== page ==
New York Enacts Legislation to Stop Bullying in Schools:The Dignity for All Students Act
On September 13, 2010, Governor David A. Paterson signed into law the Dignity for All Students Act, which amended the Education Law by adding a new Article 2. The Act, which is effective July 1, 2012, was passed to help eliminate discrimination, harassment, and bullying in public schools. Specifically, it seeks to help children reach their academic potential and ultimately foster “civility in public schools and prevent and prohibit conduct which is inconsistent with a school’s educational mission.”
The Act protects students from harassment by other students and school employees during school hours and at school-sponsored functions or while on school property. It defines harassment as “the creation of a hostile environment by conduct, or by verbal threats, intimidation, or abuse” that has, or has the potential to, “unreasonably and substantially interfere with a student’s educational performance, opportunities, or benefits.” Harassment also includes behavior that interferes with a child’s mental, emotional, or physical well-being, and “conduct, verbal threats, intimidation, or abuse that reasonably causes or would reasonably be expected to cause a student to fear for his or her physical safety.” Such conduct, verbal threats, and intimidation include, but are not limited to, those based on a person’s “actual or perceived race, color, weight, national origin, ethnic group, religion, religious practice, disability, sexual orientation, gender, or sex.” Individuals who report discrimination and harassment in good faith are granted immunity from civil liability that may arise from making the report.
In light of this legislation, boards of education are required to create age-appropriate policies and guidelines that shall include but not be limited to:
- Policies intended to create a school environment that is free from discrimination or harassment
- Guidelines to be used in school training programs to discourage discrimination or harassment and that are designed to raise the awareness and sensitivity of school employees to potential discrimination or harassment, and to enable employees to prevent and respond to discrimination and harassment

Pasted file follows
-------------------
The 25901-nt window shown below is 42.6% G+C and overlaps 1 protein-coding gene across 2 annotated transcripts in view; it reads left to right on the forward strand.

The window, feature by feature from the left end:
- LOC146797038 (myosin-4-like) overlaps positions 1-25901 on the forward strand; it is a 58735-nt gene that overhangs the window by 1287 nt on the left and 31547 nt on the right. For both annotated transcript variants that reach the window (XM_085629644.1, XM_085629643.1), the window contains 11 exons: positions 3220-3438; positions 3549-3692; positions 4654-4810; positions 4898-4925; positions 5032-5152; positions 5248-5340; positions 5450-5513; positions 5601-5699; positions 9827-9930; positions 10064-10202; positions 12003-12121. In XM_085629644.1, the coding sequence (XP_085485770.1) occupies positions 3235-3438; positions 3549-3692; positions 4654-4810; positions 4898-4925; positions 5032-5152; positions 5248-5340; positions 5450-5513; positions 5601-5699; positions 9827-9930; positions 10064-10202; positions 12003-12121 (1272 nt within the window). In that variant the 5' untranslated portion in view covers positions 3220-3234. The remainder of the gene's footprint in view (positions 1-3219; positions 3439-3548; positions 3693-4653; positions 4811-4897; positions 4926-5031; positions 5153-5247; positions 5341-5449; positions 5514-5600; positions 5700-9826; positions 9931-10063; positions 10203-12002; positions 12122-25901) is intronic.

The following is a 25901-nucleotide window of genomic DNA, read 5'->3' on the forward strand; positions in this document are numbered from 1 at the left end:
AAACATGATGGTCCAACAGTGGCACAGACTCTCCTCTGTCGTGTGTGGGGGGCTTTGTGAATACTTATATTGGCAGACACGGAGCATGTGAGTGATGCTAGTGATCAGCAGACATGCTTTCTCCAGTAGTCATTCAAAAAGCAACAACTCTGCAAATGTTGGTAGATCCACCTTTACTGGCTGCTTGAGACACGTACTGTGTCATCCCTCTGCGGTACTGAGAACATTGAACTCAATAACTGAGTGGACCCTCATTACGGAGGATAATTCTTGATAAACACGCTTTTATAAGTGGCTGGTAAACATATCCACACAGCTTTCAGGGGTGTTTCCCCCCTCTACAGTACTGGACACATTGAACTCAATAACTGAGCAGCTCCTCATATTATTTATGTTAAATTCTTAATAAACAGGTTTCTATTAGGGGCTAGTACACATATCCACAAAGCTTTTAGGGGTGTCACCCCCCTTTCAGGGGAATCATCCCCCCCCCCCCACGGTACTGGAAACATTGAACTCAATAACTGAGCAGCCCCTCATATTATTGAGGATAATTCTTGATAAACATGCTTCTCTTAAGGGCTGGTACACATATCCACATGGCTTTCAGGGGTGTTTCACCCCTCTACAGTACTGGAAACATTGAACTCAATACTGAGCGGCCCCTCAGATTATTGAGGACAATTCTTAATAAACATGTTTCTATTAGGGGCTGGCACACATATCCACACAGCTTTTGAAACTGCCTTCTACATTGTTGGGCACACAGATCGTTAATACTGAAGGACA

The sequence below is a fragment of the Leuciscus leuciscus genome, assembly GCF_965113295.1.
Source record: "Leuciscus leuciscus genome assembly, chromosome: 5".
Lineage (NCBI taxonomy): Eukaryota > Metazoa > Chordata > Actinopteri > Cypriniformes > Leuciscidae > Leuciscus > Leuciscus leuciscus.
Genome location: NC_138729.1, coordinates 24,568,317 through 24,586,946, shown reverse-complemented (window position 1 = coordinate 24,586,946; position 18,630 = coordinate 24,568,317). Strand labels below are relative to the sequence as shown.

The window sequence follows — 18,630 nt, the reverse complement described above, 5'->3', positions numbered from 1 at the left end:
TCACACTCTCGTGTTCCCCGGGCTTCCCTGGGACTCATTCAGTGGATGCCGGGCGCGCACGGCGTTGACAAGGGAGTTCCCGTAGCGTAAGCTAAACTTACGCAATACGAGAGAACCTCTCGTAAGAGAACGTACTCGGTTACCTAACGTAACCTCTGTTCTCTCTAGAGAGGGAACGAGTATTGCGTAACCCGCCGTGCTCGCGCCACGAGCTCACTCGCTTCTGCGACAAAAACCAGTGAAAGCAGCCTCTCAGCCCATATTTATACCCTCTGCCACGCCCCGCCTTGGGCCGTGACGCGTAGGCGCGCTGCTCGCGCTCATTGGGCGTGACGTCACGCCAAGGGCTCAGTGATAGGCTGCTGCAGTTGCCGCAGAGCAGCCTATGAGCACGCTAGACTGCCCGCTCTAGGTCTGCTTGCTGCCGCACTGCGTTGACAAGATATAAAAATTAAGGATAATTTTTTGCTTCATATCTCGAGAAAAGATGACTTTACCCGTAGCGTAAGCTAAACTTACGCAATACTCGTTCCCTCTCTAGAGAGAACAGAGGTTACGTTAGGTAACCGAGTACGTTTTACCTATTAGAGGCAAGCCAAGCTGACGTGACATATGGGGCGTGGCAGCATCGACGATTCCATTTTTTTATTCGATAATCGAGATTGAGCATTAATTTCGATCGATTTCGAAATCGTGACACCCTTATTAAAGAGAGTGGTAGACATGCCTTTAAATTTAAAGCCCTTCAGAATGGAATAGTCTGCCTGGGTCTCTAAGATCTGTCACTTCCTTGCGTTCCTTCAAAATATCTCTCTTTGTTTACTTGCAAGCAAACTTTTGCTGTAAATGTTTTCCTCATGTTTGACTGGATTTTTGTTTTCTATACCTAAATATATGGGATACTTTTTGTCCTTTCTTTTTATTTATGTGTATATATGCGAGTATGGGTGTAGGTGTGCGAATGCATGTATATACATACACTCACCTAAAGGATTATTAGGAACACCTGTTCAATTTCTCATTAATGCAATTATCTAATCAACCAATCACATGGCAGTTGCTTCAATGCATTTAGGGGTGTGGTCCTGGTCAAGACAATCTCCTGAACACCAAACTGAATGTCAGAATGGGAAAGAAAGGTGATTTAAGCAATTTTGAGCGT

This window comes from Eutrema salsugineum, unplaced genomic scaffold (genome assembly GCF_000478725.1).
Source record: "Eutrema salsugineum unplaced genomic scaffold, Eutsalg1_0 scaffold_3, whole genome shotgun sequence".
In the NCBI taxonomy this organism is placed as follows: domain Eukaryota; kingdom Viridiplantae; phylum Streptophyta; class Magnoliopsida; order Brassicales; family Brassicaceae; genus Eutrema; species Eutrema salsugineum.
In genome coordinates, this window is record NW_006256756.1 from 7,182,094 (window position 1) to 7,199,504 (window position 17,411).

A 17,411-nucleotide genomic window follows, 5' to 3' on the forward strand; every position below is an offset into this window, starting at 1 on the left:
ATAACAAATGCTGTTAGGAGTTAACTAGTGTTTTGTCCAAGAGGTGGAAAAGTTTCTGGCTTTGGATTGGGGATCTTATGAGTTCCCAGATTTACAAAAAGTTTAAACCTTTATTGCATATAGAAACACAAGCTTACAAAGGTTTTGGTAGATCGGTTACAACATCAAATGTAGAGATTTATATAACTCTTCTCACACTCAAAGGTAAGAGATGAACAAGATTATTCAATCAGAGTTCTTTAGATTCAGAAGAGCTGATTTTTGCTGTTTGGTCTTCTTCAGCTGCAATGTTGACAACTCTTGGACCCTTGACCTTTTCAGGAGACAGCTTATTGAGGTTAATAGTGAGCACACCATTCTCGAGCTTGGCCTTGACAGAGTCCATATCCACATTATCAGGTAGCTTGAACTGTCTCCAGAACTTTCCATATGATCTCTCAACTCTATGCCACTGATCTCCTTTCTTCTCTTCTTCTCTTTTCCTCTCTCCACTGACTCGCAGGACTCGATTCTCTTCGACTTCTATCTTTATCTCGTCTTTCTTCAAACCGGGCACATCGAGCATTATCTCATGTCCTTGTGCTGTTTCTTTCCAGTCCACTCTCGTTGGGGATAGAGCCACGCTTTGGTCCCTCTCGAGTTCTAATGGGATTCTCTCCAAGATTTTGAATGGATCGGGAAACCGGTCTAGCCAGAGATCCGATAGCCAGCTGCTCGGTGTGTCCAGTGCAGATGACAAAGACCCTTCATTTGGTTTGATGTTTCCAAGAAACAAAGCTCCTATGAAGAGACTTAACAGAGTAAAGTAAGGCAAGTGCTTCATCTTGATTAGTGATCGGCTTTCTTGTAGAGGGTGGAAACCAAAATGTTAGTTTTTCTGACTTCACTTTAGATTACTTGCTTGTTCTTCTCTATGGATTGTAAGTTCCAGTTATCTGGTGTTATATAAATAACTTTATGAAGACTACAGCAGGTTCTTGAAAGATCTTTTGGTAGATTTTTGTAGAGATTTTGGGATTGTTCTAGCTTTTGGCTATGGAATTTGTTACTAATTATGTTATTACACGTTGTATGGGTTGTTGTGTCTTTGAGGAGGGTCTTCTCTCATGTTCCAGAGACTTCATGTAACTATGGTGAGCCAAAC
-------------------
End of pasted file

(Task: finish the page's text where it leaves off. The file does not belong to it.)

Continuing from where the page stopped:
- Guidelines relating to the development of nondiscriminatory instructional and counseling methods and requiring that at least one staff member at every school be thoroughly trained to handle human relations in the area of race, color, weight, national origin, ethnic group, religion, religious practice, disability, sexual orientation, gender, and sex
Moreover, the Commissioner of Education must provide direction, which may include model policies, direct services, and funding related to the prevention of discrimination and harassment. The Commissioner must also promulgate regulations to assist school districts in implementing “measured, balanced, and age-appropriate responses” to violations of this policy. The Commissioner will likewise create a reporting procedure that will take place at least once per year. The reports shall include “material incidents of discrimination and harassment” that occur during school, at school functions, or on school grounds.
The Bottom Line: The Dignity for All Students Act was designed to eliminate discrimination, harassment, and bullying in public schools. As a result, school districts are required to design policies to prevent discrimination, harassment, and bullying in compliance with the regulations which will be set forth by the Commissioner.
If you have questions about how this legislation may affect your school or need assistance preparing policies or providing training, please feel free to contact any of the following members of Hodgson Russ’s Education Law Practice Group.